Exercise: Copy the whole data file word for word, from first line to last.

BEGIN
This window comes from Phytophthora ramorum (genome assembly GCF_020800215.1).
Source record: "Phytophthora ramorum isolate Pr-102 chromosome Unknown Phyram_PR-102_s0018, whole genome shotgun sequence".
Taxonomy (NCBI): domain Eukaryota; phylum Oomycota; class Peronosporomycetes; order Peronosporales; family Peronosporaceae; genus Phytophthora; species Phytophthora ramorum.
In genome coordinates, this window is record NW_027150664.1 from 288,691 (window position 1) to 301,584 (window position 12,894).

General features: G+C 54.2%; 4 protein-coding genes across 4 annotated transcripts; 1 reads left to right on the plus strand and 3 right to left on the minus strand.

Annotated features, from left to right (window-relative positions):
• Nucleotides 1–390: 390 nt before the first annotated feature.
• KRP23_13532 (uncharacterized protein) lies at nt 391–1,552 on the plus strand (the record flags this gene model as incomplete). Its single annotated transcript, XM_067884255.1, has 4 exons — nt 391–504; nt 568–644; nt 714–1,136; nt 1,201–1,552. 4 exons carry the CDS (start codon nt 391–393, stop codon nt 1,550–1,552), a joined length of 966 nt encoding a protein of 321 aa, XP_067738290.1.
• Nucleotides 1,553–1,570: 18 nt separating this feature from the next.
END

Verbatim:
This window comes from Phytophthora ramorum (genome assembly GCF_020800215.1).
Source record: "Phytophthora ramorum isolate Pr-102 chromosome Unknown Phyram_PR-102_s0018, whole genome shotgun sequence".
Taxonomy (NCBI): domain Eukaryota; phylum Oomycota; class Peronosporomycetes; order Peronosporales; family Peronosporaceae; genus Phytophthora; species Phytophthora ramorum.
In genome coordinates, this window is record NW_027150664.1 from 288,691 (window position 1) to 301,584 (window position 12,894).

General features: G+C 54.2%; 4 protein-coding genes across 4 annotated transcripts; 1 reads left to right on the plus strand and 3 right to left on the minus strand.

Annotated features, from left to right (window-relative positions):
• Nucleotides 1–390: 390 nt before the first annotated feature.
• KRP23_13532 (uncharacterized protein) lies at nt 391–1,552 on the plus strand (the record flags this gene model as incomplete). Its single annotated transcript, XM_067884255.1, has 4 exons — nt 391–504; nt 568–644; nt 714–1,136; nt 1,201–1,552. 4 exons carry the CDS (start codon nt 391–393, stop codon nt 1,550–1,552), a joined length of 966 nt encoding a protein of 321 aa, XP_067738290.1.
• Nucleotides 1,553–1,570: 18 nt separating this feature from the next.